Decommissioning Buchan Alpha oil production vessel to create 36 new jobs in Shetland

The Buchan Alpha platform
The Buchan Alpha platform

The Buchan Alpha N. Sea oil well has been shut down after a 36-year life-span during which it pumped out almost 150mm barrels of oil.

Buchan Alpha is a semi-submersible moored floating production vessel (originally a drilling rig) which began production in 1981 from the Buchan field, located, approximately 100 miles northeast of Aberdeen. It also subsequently produced the nearby Hannay field.

Repsol Sinopec’s decommissioning plans are well developed and ultimate dismantling and recycling of the vessel will be carried out by Veolia at its Dales Voe site in Lerwick. It is expected that this decommissioning work will created more than 30 jobs.

Repsol Sinopec is conducting an area strategy review to screen potential field redevelopment options. Bill Dunnett, Managing Director, said: “Buchan Alpha has made a huge contribution to the economy throughout its life, producing more than three times the volume of oil that was originally predicted.

“We are pleased the decommissioning phase will create further sustained value for the UK supply chain and additional employment for Shetland, building a new model for full facility decommissioning in the UK.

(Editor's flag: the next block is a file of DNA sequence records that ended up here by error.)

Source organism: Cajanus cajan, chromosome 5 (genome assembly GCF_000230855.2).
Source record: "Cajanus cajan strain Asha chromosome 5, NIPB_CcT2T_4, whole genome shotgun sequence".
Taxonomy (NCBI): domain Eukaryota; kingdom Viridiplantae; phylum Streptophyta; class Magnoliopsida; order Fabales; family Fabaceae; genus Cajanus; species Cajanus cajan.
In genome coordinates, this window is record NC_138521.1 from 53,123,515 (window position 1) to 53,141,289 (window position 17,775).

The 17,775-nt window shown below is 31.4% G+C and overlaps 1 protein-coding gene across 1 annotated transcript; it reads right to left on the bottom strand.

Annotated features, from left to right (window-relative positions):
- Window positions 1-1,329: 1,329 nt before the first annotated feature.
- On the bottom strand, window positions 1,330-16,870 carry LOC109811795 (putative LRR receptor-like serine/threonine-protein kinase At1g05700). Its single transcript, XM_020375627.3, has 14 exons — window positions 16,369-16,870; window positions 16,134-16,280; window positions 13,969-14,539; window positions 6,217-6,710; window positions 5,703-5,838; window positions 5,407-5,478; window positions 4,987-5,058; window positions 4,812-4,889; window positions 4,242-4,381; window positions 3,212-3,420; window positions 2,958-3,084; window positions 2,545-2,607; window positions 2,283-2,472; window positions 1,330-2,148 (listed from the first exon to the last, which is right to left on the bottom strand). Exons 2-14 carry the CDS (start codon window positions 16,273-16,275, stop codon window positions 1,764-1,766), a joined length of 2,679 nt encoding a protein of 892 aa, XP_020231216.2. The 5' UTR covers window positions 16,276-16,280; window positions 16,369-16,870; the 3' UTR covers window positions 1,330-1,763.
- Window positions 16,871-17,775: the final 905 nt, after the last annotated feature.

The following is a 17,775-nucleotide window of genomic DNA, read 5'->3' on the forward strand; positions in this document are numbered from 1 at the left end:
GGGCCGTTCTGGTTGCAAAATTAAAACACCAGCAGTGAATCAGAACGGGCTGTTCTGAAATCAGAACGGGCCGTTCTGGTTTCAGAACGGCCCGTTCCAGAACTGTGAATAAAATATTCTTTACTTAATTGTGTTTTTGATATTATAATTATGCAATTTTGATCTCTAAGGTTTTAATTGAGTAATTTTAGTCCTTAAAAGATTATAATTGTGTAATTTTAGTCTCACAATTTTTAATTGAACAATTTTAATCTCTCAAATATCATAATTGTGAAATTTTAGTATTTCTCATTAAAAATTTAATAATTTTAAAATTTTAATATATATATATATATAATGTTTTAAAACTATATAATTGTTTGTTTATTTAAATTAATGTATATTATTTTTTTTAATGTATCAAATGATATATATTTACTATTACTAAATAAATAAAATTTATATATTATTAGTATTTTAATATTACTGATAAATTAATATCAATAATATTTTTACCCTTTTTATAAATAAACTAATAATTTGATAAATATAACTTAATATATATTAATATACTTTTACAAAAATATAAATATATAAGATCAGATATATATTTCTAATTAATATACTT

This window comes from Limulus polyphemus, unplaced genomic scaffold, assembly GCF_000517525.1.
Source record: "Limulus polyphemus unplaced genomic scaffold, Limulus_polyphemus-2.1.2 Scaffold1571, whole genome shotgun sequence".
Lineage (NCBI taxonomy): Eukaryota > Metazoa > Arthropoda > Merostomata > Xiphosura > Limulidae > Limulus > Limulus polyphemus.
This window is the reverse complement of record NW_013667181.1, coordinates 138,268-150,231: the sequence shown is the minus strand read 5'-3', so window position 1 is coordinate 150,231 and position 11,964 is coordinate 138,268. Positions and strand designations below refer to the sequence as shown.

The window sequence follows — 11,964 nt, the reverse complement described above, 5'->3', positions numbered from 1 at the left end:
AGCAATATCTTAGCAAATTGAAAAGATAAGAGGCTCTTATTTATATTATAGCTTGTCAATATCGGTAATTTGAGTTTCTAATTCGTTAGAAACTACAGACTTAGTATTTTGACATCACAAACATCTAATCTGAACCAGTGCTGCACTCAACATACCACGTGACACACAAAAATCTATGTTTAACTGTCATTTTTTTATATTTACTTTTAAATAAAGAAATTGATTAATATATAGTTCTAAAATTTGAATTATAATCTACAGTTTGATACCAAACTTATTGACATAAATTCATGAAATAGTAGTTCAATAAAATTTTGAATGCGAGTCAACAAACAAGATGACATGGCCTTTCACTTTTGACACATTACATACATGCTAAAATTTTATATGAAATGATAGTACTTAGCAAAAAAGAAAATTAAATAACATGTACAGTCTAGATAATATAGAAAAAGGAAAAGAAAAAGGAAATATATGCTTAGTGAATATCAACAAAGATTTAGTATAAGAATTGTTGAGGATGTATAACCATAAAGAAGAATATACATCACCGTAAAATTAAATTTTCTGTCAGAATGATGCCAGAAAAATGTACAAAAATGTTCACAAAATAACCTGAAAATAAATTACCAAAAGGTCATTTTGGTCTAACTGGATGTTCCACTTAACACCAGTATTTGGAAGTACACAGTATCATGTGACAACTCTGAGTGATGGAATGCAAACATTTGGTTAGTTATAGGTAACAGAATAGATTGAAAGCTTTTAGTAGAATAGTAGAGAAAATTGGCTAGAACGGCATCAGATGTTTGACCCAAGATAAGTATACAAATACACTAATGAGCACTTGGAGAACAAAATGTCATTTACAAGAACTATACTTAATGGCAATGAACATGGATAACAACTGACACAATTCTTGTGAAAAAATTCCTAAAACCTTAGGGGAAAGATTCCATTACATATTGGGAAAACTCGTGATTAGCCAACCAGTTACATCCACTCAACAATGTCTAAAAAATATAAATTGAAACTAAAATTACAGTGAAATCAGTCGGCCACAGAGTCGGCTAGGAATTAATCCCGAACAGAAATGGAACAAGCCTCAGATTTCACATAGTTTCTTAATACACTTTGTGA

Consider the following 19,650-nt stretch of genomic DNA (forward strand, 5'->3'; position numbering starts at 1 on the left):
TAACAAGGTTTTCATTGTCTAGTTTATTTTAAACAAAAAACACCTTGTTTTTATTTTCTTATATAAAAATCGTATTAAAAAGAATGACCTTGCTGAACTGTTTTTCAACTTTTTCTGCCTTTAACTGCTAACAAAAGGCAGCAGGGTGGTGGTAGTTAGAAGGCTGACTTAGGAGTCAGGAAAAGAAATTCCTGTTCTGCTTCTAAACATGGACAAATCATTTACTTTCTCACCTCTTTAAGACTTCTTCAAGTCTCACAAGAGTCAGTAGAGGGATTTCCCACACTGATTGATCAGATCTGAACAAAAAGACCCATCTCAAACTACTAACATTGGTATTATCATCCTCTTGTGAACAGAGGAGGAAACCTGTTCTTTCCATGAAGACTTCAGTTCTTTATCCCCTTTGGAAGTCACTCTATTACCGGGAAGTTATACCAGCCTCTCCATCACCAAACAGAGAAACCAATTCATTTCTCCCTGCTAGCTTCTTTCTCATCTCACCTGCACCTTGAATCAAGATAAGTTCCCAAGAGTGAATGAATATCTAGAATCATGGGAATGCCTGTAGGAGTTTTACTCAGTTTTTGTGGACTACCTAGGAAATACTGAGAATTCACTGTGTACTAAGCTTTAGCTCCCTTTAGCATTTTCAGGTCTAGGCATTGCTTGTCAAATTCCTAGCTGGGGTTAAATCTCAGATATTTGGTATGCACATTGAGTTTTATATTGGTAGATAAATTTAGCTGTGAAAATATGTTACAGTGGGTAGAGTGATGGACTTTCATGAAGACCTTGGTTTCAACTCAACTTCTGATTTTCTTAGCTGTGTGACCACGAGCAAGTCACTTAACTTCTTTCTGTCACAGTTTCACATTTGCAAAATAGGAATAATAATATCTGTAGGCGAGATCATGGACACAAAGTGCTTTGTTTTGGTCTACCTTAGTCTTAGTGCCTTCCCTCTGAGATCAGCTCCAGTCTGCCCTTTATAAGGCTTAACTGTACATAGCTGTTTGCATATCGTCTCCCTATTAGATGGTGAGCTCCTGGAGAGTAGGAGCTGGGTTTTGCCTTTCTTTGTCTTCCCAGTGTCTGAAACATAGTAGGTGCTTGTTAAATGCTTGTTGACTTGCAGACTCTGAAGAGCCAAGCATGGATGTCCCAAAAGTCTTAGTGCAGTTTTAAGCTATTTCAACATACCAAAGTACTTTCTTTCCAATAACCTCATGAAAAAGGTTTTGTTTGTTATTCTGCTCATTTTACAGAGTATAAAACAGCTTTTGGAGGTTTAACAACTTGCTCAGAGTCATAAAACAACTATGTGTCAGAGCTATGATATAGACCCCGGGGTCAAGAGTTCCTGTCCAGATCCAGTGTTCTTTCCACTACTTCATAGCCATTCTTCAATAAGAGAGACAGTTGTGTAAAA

Gunther Newcombe, Operations Director at the Oil & Gas Authority, added: “Developing competitive decommissioning capability in the supply chain is a priority outlined in both the OGA’s decommissioning and supply chain strategies.

“We are delighted to see the award of Buchan Alpha decommissioning to Veolia’s Dales Voe site in Shetland as this represents a major step in developing a deeper water decommissioning facility in the UK.”

Estelle Brachlianoff, Veolia Senior Executive Vice-President, said: “We will be targeting a recycling rate of over 98% at the new Dales Voe decommissioning facility in Lerwick where we will work closely with our partners, Peterson and Lerwick Port Authority to boost the local economy by creating 35 jobs and develop strong relationships with the local community.”

Scottish Energy Minister Paul Wheelhouse, added: “Decommissioning is an emerging, but growing, activity, with £17.6 billion expected to be spent in the North Sea over the next decade, as mature fields reach this stage in their project lifecycle. 

“We are already seeing Scottish-based firms seizing opportunities, and securing the lion’s share of value from a range of decommissioning activities, including project management of decommissioning programmes and high value, well-plugging and abandonment activity.”

“The £5 million Decommissioning Challenge Fund and the Decommissioning Action Plan developed by our enterprise agencies, build on the Programme for Government commitment to identify investment opportunities, with a view to improving capacity at Scottish ports and increasing the economic return to Scotland from a variety of removal, disposal and dismantling activities to add to the success in well-plugging and abandonment and other stages of the process.”

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